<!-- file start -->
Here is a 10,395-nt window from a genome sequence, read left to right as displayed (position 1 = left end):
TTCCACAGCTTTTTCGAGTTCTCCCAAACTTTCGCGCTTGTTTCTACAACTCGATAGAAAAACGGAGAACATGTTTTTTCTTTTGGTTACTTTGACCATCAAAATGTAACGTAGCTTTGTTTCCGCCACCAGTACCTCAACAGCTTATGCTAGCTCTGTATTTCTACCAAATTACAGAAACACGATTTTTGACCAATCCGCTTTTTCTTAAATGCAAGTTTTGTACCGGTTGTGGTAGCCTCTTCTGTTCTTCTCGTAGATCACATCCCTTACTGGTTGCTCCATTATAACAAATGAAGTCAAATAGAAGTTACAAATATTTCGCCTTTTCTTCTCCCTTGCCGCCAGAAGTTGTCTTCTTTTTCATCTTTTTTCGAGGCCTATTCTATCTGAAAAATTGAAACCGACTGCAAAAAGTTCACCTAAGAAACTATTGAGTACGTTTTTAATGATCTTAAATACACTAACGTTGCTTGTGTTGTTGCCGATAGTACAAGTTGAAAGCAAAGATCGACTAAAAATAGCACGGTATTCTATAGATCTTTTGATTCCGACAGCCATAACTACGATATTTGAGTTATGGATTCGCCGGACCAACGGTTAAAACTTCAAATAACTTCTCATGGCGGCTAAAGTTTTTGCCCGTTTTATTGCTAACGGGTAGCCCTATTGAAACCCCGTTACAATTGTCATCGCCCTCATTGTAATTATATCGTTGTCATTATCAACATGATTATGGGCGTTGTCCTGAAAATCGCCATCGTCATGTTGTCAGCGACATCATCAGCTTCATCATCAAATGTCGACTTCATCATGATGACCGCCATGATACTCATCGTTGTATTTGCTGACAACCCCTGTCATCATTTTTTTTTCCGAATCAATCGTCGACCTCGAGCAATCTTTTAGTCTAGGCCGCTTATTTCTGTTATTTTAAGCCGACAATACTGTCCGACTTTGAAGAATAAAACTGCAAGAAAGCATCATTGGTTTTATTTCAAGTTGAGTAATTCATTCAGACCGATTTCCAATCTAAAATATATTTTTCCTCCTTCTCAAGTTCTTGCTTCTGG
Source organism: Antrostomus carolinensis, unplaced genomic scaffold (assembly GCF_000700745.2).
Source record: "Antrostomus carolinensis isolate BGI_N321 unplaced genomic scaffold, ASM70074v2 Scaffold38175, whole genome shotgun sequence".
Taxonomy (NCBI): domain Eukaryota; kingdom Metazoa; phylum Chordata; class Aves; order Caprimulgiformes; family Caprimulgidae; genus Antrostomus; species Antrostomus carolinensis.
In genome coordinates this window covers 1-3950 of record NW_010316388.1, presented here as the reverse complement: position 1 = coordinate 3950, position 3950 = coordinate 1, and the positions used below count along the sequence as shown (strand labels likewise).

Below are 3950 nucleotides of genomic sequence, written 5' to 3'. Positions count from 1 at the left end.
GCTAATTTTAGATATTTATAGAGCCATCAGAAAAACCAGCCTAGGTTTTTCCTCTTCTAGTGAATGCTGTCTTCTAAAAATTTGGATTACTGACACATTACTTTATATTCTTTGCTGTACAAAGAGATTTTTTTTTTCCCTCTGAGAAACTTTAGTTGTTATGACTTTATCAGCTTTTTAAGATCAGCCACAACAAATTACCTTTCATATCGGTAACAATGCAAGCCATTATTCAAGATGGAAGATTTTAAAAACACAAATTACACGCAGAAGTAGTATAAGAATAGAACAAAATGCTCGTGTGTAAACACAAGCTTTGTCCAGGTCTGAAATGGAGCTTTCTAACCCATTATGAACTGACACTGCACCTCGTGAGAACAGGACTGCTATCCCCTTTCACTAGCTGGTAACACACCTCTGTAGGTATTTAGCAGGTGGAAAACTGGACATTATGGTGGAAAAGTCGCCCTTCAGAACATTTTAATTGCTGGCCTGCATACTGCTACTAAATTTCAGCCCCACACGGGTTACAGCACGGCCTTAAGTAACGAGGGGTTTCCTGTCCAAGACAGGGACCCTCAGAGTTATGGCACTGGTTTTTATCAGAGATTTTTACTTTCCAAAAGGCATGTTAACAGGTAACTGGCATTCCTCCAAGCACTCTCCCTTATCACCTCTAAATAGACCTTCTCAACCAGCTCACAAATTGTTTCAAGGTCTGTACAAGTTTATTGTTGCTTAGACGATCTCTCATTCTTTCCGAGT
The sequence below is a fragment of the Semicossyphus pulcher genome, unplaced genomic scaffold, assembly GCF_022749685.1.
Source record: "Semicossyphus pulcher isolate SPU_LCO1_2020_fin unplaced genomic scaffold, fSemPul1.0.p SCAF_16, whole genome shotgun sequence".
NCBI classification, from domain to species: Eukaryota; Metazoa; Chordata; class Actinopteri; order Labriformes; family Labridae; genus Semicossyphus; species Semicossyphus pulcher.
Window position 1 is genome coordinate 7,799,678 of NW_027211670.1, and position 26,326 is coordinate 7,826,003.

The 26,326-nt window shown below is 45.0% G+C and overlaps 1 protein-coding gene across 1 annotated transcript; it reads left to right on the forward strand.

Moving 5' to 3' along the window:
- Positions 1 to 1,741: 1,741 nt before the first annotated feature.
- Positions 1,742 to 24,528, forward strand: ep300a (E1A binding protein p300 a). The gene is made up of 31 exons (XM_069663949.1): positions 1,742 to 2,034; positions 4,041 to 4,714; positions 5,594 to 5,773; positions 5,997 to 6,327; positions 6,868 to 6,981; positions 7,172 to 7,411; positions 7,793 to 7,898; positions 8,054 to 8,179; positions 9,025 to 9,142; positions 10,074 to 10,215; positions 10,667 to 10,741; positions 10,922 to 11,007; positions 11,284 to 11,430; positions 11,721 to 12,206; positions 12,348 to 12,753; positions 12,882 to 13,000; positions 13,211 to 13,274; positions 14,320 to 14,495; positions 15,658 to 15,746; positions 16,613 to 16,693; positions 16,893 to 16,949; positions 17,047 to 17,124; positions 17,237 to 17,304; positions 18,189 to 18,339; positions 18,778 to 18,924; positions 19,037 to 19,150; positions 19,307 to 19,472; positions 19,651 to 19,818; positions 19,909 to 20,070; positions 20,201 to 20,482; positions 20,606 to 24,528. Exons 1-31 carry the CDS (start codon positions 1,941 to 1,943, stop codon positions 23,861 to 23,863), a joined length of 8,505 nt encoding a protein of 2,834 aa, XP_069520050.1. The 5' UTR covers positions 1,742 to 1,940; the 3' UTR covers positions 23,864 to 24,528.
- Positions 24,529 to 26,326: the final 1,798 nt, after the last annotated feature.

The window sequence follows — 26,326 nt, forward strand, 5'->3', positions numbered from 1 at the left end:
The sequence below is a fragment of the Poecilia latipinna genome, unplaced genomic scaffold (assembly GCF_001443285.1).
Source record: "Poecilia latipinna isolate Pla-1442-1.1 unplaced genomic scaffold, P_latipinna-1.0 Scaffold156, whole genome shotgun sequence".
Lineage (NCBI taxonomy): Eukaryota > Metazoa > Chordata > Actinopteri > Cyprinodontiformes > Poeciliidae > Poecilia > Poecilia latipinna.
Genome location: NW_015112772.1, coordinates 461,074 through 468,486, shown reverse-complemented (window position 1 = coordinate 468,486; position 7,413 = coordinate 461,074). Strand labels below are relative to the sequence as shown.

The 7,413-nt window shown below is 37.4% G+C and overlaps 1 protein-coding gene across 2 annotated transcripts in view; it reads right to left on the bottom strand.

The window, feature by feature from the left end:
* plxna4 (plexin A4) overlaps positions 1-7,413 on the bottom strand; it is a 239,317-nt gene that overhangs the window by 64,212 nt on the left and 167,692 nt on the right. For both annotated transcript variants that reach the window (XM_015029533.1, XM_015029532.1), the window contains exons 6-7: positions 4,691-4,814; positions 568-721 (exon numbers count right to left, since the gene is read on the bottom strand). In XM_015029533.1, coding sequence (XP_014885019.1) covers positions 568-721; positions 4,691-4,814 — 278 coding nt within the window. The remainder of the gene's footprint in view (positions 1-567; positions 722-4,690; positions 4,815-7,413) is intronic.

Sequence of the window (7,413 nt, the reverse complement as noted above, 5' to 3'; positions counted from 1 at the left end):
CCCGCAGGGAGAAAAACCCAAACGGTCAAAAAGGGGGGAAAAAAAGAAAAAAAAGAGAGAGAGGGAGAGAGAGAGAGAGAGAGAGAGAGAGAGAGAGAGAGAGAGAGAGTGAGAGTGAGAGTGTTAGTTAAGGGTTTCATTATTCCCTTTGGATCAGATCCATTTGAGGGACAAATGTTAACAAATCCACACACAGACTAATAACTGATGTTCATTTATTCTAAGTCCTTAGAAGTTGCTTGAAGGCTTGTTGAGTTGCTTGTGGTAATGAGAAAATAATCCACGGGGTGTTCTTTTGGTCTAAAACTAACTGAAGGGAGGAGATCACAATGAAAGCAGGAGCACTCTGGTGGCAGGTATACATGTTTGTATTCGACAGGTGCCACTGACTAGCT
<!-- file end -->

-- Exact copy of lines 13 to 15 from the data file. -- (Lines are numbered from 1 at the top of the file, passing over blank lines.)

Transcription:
The 26,326-nt window shown below is 45.0% G+C and overlaps 1 protein-coding gene across 1 annotated transcript; it reads left to right on the forward strand.

Moving 5' to 3' along the window:
- Positions 1 to 1,741: 1,741 nt before the first annotated feature.